Spending my days wandering through the dim – but majestic – corridors of the Solano County Hall of Justice, I’ve learned that there are just some things you should never say in court.
Some phraseology is in bad taste. Some is bad luck. And a lot is simply bad grammar.
“Good morning, your honor,” is, for example, an acceptable way to greet a Superior Court judge (unless, of course, it’s evening).
“Hey, you – robe guy,” is not an acceptable way to greet a Superior Court judge (particularly if he’s hearing your case).
It’s, like, a decorum thing…
Since almost all of us can expect to find ourselves in a courtroom some day, whether it be for jury duty or as the defendant in a multimillion-dollar walnut swindle, it’s always a good idea to know what, and what not, to say within earshot of the judge, bailiff or the guy you swindled out of 18 tons of black walnuts.
Here are a few phrases you might want to avoid.
– “What have I got to lose?”
Believe me, once you’ve stepped into a courthouse, you’ve probably got something to lose, so it’s better not to tempt fate – or a judge who’s finally gotten fed up after several hours of goofy, rhetorical questions posed by goofy, rhetorical attorneys.
Believe me, there’s always something to lose, even if it’s only your Swiss Army knife or crack pipe at the security checkpoint..
.- “I only had two beers.” As Superior Court Judge Allan Carter recently told a bewildered drunken driving defendant in Vallejo, “The two-beers defense doesn’t work here.” Actually, it hasn’t worked since 1879 when Farnsworth Knipfiffle tried to use the two-beers excuse before a circuit judge in Goshen, Ind., after running a wagonload of barrel staves into the town reservoir following an ill-conceived saloon sortie.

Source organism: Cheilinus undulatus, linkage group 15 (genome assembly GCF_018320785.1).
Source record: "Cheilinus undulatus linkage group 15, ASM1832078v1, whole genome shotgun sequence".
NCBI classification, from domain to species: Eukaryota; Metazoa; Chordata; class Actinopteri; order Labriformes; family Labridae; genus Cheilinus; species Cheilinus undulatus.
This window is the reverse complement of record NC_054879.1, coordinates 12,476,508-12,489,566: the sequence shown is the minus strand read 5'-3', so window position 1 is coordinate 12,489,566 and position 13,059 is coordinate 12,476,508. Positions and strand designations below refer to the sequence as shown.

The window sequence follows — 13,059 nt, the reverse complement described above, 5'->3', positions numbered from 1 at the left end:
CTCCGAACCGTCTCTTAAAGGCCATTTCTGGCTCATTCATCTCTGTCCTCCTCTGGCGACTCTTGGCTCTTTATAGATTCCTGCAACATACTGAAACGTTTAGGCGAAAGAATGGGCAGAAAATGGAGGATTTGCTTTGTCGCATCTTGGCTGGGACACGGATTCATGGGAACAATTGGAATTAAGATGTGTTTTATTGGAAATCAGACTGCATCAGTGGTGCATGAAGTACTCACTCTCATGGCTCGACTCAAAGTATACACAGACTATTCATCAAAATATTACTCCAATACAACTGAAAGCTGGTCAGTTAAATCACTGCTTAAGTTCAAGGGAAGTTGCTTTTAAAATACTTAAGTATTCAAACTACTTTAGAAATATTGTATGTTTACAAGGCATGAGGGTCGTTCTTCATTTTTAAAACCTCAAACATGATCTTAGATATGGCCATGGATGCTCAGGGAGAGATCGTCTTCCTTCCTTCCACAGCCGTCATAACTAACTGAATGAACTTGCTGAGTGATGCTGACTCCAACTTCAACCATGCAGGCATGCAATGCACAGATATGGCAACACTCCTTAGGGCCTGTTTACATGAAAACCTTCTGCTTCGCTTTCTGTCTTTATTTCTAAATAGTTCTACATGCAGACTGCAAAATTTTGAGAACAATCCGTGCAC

(Hey, this is righteous. I checked my case law…)
Face it, amigos, even if you really only had two beers, nobody’s going to believe you. Too many defendants – many of them still seemingly intoxicated – have used it before you. You’d be better off telling the judge that the space aliens who abducted you the night before injected alcohol into your bloodstream as part of a fiendish experiment just before you managed to escape and flag down the misguided highway patrolman who arrested you.
– “He needed killing.” Whether it’s true or not, this is not an acceptable excuse for homicide in California. Judges frown on it and it makes even the most composed of defense attorneys start sobbing uncontrollably if you’re dumb enough to say it in open court. On the positive side, I think this is still considered an acceptable explanation in some parts of Texas and Arkansas (please check local regulations before shootin’ some low down, snake-in-the-grass…).
– “But your honor, duuuude…”. It’s hardly ever a good idea to argue with the judge, but never follow “your honor” with “dude” while pleading your case. This happened once in a San Mateo courtroom. It has never been known to happen again. Really.
Originally published February 4, 2004